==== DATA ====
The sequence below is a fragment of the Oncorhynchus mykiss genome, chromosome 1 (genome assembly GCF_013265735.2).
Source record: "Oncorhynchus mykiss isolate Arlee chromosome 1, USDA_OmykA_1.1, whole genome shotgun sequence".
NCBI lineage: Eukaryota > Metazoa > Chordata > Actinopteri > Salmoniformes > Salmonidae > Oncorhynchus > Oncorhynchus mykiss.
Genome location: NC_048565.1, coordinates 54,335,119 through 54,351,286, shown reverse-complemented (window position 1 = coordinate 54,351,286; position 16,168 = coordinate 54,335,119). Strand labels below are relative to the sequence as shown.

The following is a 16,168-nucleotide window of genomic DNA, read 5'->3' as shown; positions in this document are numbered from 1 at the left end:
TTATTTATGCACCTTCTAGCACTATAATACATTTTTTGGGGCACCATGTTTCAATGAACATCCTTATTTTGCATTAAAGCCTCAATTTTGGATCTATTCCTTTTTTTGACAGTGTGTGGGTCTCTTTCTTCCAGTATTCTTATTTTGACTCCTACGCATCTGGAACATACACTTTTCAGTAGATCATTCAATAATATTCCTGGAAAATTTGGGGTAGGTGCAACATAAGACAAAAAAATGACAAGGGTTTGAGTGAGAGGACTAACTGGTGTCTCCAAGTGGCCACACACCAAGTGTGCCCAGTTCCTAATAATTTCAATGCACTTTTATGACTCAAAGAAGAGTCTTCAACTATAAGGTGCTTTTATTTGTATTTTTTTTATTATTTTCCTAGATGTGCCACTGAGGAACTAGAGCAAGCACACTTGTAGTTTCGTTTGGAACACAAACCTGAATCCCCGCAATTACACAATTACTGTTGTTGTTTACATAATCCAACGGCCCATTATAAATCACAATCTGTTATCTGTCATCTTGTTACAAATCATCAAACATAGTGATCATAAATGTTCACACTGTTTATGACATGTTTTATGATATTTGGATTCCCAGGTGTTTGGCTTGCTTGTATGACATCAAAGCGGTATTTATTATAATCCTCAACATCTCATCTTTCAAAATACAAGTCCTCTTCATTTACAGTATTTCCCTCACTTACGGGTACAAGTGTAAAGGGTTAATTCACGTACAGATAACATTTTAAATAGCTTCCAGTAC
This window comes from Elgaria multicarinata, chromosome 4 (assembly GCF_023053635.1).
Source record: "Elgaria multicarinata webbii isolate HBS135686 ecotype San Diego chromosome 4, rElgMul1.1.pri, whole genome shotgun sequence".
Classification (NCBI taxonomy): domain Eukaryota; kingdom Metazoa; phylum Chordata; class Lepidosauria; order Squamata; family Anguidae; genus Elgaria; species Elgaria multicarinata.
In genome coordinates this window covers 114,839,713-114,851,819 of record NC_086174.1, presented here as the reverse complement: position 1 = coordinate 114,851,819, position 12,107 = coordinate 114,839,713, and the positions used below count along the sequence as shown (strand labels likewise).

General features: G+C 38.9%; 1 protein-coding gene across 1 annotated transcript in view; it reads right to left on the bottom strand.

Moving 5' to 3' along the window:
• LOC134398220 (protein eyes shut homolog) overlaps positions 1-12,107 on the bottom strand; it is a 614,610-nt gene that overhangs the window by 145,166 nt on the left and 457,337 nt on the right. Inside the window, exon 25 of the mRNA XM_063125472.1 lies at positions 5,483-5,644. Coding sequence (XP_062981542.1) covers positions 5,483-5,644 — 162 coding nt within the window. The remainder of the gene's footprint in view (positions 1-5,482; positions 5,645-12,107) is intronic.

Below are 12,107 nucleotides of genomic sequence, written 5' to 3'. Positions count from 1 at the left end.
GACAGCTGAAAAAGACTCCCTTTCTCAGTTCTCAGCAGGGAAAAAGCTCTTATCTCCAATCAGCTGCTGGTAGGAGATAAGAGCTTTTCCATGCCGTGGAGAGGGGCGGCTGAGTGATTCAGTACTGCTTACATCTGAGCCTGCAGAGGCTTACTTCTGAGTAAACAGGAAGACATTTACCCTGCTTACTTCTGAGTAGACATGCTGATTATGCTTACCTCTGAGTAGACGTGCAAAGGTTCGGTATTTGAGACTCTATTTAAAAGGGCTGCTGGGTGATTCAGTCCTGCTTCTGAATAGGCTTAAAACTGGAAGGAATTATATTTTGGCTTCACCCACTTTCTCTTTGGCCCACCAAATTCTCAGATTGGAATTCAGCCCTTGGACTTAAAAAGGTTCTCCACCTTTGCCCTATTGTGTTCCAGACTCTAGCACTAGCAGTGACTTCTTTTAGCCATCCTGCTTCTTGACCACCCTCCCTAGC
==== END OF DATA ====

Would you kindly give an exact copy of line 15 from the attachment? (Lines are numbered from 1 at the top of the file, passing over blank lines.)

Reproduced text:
GACAGCTGAAAAAGACTCCCTTTCTCAGTTCTCAGCAGGGAAAAAGCTCTTATCTCCAATCAGCTGCTGGTAGGAGATAAGAGCTTTTCCATGCCGTGGAGAGGGGCGGCTGAGTGATTCAGTACTGCTTACATCTGAGCCTGCAGAGGCTTACTTCTGAGTAAACAGGAAGACATTTACCCTGCTTACTTCTGAGTAGACATGCTGATTATGCTTACCTCTGAGTAGACGTGCAAAGGTTCGGTATTTGAGACTCTATTTAAAAGGGCTGCTGGGTGATTCAGTCCTGCTTCTGAATAGGCTTAAAACTGGAAGGAATTATATTTTGGCTTCACCCACTTTCTCTTTGGCCCACCAAATTCTCAGATTGGAATTCAGCCCTTGGACTTAAAAAGGTTCTCCACCTTTGCCCTATTGTGTTCCAGACTCTAGCACTAGCAGTGACTTCTTTTAGCCATCCTGCTTCTTGACCACCCTCCCTAGC